The Secrets of Generation: Reproduction in the Long Eighteenth Century ed. by Raymond Stephanson and Darren N. Wagner (review)
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Reviewed by
Raymond Stephanson and Darren N. Wagner, eds. The Secrets of Generation: Reproduction in the Long Eighteenth Century. Toronto: University of Toronto Press, 2015. xviii + 560 pp. Ill. $90.00 ( 978-1-4696-4).

The eighteenth-century term "generation," as the editors of this volume point out, has no modern equivalent. Connoting human, animal, and plant reproduction, embryology, reproductive health and heredity, the term is capacious in ways that the closest modern equivalent "reproduction"—simply is not. And generation did not only concern the physical body. The soul, mind, and emotions were all engaged in the processes of generation. Moreover, the working together of the physical, material, and immaterial in the processes of generation—if we can make such distinctions for this period—were the concern of philosophers and politicians, scientists and satirists. "Little wonder," the editors of this volume note, "that reproduction in its broadest sense should have claimed so significant a space in the public imaginary" (p. 9).

The Secrets ofGeneration amply captures this capacious understanding of "generation." The book is organized in four thematic sections. "Generation, Species, Breeding," including essays on blood, race, and incest, demonstrates that ideas about how generation worked held broader political and philosophical implications. The chapters in "Fetus, Child, Mother" explore the relationship between mother and child, understandings of personhood, and the violence and deformity that could occur during gestation. The section, "Pathologies, Body Parts, Display," considers how new medical and aesthetic practices shaped representations of the reproductive organs (the female pelvis, the ovary, and the penis) and indeed of the whole body (whether fat or lean, alive or dead). The final section, "Attitudes, Tropes, Satire," considers how fruitful the topic of generation was for a range of printed texts and imaginative writers, from Aristotle's Masterpiece to midwifery books to verse satires. [End Page 446]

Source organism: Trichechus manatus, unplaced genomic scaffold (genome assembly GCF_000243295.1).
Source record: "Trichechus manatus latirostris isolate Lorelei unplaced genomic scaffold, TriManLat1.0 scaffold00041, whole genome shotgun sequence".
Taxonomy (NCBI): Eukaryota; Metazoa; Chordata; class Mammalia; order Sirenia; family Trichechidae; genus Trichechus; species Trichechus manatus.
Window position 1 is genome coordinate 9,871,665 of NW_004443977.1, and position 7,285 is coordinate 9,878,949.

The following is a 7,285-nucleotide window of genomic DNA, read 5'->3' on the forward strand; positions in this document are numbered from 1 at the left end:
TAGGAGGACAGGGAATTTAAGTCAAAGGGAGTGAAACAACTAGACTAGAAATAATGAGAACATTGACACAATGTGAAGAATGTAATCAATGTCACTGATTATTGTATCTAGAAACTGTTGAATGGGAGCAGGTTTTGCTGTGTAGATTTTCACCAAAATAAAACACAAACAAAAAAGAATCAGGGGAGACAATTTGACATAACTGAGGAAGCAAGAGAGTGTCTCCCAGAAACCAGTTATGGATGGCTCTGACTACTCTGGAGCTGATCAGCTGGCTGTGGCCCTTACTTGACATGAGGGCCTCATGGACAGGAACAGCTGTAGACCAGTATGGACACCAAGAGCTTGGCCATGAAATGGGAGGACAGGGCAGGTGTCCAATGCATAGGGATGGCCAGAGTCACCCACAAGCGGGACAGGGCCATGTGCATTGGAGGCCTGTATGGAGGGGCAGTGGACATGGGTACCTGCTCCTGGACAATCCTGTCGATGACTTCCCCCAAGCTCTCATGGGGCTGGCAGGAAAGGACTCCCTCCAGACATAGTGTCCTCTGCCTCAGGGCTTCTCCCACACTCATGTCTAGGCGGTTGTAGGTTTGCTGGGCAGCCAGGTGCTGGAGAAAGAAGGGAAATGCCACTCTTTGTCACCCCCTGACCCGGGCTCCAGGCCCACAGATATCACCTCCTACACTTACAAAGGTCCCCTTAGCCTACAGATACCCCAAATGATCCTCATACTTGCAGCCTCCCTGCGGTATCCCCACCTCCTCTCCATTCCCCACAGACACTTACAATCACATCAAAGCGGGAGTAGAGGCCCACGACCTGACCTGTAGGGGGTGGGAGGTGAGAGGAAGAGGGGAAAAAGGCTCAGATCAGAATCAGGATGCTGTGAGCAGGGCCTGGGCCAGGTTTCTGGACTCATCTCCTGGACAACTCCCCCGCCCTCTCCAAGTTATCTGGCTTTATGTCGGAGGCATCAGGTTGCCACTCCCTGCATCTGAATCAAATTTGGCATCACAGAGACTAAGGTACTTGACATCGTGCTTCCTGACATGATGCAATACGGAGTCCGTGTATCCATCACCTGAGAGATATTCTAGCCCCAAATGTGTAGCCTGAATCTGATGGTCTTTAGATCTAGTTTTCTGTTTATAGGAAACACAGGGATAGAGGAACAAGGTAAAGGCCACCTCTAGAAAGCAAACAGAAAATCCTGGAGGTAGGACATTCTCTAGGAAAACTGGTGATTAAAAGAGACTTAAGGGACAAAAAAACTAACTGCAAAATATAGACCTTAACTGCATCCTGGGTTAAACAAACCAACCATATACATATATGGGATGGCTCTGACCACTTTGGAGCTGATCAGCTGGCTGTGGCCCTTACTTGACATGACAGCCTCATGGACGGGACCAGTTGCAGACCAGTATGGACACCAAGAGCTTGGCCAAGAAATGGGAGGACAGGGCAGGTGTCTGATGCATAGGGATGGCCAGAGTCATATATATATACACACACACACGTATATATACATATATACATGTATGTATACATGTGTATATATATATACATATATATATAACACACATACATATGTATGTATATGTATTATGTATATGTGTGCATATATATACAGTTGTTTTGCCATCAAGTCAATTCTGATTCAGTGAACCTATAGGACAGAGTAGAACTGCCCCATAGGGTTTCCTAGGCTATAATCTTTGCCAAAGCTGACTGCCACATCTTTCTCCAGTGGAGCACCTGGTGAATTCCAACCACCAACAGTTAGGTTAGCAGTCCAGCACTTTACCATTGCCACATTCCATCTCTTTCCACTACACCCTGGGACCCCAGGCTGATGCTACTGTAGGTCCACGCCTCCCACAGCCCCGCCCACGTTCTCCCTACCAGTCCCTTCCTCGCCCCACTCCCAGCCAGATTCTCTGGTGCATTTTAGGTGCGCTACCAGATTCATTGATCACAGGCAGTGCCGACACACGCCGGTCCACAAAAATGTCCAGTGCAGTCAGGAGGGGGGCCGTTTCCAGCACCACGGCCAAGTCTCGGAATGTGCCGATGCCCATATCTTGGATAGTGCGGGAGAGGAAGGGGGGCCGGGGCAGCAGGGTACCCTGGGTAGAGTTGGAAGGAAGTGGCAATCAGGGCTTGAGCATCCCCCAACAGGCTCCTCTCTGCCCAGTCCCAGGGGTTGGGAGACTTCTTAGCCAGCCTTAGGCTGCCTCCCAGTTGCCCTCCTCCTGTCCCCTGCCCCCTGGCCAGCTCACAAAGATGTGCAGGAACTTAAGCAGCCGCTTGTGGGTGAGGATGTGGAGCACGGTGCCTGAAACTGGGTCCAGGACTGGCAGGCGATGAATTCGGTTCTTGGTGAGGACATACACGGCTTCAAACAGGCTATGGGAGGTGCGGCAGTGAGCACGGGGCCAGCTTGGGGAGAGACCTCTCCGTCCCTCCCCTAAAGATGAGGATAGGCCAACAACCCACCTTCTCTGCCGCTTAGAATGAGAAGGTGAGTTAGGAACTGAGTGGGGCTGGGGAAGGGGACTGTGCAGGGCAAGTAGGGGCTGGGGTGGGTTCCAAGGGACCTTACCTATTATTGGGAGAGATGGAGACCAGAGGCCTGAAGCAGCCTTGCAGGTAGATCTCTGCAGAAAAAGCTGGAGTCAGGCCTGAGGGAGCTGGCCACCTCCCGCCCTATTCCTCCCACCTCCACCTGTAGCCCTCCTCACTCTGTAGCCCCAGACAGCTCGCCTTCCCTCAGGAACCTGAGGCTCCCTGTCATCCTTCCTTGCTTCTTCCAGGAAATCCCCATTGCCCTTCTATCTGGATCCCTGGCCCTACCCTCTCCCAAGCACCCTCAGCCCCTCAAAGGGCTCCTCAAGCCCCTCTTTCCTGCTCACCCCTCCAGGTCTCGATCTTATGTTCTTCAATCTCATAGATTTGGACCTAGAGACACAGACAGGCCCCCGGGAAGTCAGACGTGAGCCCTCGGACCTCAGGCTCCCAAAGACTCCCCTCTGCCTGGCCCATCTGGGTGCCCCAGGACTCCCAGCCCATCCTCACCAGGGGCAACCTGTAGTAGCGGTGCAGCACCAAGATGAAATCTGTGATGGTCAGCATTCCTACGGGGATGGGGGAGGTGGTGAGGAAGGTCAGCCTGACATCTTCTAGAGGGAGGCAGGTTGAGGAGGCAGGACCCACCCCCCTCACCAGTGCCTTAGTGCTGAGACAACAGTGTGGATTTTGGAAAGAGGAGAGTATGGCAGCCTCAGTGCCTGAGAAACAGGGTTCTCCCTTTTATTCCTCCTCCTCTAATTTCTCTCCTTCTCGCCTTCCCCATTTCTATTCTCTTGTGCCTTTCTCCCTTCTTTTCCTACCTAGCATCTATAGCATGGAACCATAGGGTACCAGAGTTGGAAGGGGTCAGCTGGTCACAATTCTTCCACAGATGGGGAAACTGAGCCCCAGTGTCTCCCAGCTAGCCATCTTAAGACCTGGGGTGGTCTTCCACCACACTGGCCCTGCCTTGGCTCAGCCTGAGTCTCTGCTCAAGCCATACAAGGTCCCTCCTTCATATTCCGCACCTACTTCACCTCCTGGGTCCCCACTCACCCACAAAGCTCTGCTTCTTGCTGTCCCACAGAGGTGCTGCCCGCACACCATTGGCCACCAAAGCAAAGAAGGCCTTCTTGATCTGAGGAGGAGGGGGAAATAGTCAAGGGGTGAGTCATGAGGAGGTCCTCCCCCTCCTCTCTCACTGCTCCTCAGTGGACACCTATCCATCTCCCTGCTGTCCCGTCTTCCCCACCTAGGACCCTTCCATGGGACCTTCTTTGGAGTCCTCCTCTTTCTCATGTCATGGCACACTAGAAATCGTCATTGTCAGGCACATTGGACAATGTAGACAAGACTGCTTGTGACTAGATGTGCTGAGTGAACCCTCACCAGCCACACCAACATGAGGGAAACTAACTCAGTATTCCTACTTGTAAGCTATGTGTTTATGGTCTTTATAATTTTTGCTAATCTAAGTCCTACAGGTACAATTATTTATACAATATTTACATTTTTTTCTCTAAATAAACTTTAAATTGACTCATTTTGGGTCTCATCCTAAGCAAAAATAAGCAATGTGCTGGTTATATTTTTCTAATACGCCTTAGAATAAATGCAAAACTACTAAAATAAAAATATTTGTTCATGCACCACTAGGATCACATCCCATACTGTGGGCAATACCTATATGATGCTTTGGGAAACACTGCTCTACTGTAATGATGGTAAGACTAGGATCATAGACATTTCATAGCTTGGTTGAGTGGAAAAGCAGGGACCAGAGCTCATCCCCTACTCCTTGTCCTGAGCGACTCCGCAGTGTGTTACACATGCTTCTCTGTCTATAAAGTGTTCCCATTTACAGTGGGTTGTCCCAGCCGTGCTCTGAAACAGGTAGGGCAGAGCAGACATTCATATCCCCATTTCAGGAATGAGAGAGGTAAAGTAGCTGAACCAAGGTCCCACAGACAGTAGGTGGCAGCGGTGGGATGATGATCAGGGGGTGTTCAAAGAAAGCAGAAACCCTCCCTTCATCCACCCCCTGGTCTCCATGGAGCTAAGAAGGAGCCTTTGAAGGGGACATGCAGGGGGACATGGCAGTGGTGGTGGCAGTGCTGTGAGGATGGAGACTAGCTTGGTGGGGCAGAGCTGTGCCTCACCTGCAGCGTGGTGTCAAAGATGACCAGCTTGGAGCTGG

Twenty-two fascinating chapters written by scholars from several disciplines explore generation in a number of guises, from the medical to the literary, the biological to the economic. Space necessarily precludes a discussion of every chapter but each one discusses an aspect of generation in creative and engaging ways. Readers will learn about both medical and lay theories about conception and gestation, about attitudes to the roles that men and women played in generation, about the changing ways that the human body was represented and about which particular aspects of the process of generation made eighteenth-century men and women laugh.

The risk for such a wide-ranging volume on such a topic is that the final product becomes a collection of disparate studies. Yet the editors have done a wonderful job of crafting a coherent volume that illustrates but also adds to the richness of this field. Given that the volume covers the whole of the eighteenth century, some discussion of change in the Introduction would have helped readers situate the various chapters and gain a sense of the contours of the several momentous transformations over this period (for example, nervous science, anatomy, and changing ideas about gender that affected how people understood the specific contributions that men and women made to conception). Nevertheless, this minor omission is outweighed by undoubted richness of the chapters.

Throughout these chapters, a number of important recurring themes emerge. Several chapters ask what happened when generation went wrong or failed, thereby illuminating deeper understandings of the processes of reproduction and the body more generally. A second theme is the link between the body and mind and the many ways in which this affected the process of generation, not least the development of the unborn. The relationship between new knowledge and new ways of visualizing the body is a third and fruitful theme. Overall, then, the themes raised by these chapters touch not only upon reproduction but relate to our broader understanding of the processes and representation of the body in the long eighteenth century. This book will be essential reading for those interested in the history of reproduction, but any scholar working on the history of the body would do well to consult within its pages.

Karen Harvey
University of Birmingham, UK